Nintedanib Chemo Combo Promising for Malignant Mesothelioma

Silas Inman @silasinman
Published: Monday, Jun 05, 2017

Anna K. Nowak, PhD, MBBS

Anna K. Nowak, PhD, MBBS

Frontline treatment with nintedanib plus pemetrexed and cisplatin improved progression-free survival (PFS) by 3.7 months for chemotherapy-naive patients with malignant pleural mesothelioma (MPM), according to data reported at the 2017 ASCO Annual Meeting.

In the phase II trial, known as LUME-Meso, the median PFS was 9.4 months with the nintedanib combination versus 5.7 months with pemetrexed and cisplatin alone (HR, 0.54; 95% CI, 0.33-0.87; P = .010). The median overall survival (OS) was 18.3 months with nintedanib versus 14.2 months with chemotherapy alone; however, this finding was not statistically significant (HR, 0.77; 95% CI, 0.46-1.29; P = .319).

Outcomes with nintedanib seemed more promising for patients with epithelioid MPM, which is the only histology being included in an ongoing phase III study exploring the triplet. In those with epithelioid MPM, the median OS was 20.6 versus 15.2 months; however, this improvement was also not statistically significant (HR, 0.70; 95% CI, 0.40-1.21; P = .197). The median PFS in this population was 9.7 months with nintedanib versus 5.7 months with chemotherapy alone (HR, 0.49; 0.30-0.82; P = .006).

"Nintedanib plus pemetrexed and cisplatin demonstrated clinical benefit in first-line treatment of patients with MPM. The greatest benefit was observed in patients with epithelioid histology," said lead investigator Anna K. Nowak, PhD, MBBS, of the University of Western Australia, Perth. "The safety profile was manageable and consistent with previous nintedanib studies, and the nintedanib did not compromise delivery of the backbone chemotherapy."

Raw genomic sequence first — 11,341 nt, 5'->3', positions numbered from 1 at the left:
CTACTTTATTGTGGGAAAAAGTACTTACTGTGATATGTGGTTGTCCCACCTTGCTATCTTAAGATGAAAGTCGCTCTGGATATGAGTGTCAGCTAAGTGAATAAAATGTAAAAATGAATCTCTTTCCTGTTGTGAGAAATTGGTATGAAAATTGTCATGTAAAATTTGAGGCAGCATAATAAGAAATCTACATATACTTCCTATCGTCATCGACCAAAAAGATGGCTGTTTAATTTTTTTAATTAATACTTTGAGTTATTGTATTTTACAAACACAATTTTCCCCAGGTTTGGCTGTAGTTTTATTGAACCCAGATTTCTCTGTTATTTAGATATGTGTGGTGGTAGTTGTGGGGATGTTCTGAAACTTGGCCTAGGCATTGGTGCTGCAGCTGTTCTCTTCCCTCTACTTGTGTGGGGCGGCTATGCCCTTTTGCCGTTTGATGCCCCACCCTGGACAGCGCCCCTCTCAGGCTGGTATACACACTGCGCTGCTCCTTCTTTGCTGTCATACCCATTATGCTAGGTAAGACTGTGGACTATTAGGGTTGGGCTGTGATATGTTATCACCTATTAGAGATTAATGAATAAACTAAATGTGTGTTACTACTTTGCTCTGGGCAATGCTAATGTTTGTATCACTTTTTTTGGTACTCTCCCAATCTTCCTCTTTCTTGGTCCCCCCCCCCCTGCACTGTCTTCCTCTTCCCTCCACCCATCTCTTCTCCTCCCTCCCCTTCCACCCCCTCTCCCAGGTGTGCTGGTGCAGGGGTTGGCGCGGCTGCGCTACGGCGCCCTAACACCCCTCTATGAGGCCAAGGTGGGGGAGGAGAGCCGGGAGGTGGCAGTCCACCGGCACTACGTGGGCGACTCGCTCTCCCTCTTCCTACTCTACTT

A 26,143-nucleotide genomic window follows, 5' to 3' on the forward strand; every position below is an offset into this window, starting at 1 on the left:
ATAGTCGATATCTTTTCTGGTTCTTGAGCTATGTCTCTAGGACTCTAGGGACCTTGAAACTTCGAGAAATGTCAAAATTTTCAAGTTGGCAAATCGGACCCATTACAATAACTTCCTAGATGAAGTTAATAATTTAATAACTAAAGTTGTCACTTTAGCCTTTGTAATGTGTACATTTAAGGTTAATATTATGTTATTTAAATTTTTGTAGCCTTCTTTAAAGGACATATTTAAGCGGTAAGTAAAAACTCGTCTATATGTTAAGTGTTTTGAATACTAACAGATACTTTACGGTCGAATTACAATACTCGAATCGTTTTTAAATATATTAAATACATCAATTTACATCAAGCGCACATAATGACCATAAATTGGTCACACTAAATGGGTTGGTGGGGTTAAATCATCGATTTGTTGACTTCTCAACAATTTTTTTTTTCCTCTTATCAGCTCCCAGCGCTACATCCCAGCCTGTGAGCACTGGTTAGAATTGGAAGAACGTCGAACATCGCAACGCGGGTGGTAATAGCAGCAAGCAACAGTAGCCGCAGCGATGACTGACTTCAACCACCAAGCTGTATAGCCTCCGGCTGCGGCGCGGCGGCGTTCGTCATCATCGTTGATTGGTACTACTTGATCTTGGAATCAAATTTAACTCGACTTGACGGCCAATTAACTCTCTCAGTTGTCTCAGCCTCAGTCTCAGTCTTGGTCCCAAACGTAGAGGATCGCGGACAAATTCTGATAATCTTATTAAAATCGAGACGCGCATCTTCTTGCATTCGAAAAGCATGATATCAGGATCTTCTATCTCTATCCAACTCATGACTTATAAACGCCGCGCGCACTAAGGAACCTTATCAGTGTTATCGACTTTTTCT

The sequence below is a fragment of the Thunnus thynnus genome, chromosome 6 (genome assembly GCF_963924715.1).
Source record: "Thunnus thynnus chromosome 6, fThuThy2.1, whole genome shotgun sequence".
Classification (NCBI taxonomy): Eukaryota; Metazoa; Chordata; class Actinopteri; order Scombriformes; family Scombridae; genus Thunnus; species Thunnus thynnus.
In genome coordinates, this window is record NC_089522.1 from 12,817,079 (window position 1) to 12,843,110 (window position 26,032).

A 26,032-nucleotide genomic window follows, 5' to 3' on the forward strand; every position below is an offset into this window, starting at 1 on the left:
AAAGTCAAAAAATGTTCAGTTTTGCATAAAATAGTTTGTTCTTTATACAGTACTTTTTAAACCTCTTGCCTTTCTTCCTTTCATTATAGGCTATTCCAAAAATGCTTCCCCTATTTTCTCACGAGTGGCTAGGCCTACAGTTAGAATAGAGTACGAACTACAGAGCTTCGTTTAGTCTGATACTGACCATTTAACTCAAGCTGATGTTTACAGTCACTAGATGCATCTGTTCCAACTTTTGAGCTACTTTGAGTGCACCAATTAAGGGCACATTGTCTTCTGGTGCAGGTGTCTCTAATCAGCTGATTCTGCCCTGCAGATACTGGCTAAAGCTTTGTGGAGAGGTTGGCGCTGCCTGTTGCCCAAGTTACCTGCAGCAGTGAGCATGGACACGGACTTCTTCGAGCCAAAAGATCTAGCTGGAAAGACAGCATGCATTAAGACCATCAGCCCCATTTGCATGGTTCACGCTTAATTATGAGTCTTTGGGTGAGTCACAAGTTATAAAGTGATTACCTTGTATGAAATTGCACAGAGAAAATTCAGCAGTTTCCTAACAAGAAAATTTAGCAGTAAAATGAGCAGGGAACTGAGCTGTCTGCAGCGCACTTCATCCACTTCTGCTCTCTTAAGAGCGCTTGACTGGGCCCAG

The study randomized 87 patients to receive pemetrexed plus cisplatin with either placebo (n = 43) or nintedanib (n = 44). Nintedanib was administered at 200 mg twice daily for day 2 to 21. Pemetrexed was given at 500 mg/m2 and cisplatin was administered at 75 mg/m2 every 21 days. The primary endpoint of the study was PFS, with secondary outcomes focused on OS and ORR.

The median age of patients was 68 years in the nintedanib arm and 66 years in the placebo group. Approximately three-fourth of patients were male and the ECOG performance status was 0 and 1. Most patients had epithelioid histology (88%) and 80% had stage III/IV disease. A minority had received prior surgery (range, 4.7% to 11.4%). Time since diagnosis was 1.5 and 1.7 months, in the nintedanib and placebo groups, respectively.

The objective response rate (ORR) was 57% with nintedanib and 44% with chemotherapy (odds ratio, 1.66; 95% CI, 0.72-3.92). The median duration of response was 6.0 months in the nintedanib arm and 4.0 months for chemotherapy.

Following the study, 59.1% of patients in the nintedanib arm received systemic therapy compared with 67.4% in the placebo arm. In addition to chemotherapy, 11.4% and 14.0% of patients received subsequent immunotherapy, in the nintedanib and placebo groups, respectively.

The most common grade ≥3 adverse events (AEs) with nintedanib versus placebo were neutropenia (43.2% vs 12.2%) followed by liver-related investigations, increased GGT, increased ALT, and electrolyte imbalance. Febrile neutropenia was experienced by 2.3% of patients in the nintedanib arm compared with none of those in the placebo group. AEs leading to discontinuation were experienced by 6.8% of those in the nintedanib arm versus 17.1% with chemotherapy alone.

The ongoing phase III LUME-Meso trial is still actively recruiting patients comparing nintedanib plus chemotherapy to chemotherapy and placebo. The trial now looking exclusively at those with epithelioid MPM. The estimated primary completion date for the study is October 30, 2019 (NCT01907100).
Nowak AK, Grosso F, Steele N, et al. Mature overall survival (OS) results from the LUME-Meso study of nintedanib (N) + pemetrexed/cisplatin (PEM/CIS) vs placebo (P) + PEM/CIS in chemo-naïve patients (pts) with malignant pleural mesothelioma (MPM). J Clin Oncol. 2017;35 (suppl; abstr 8506).
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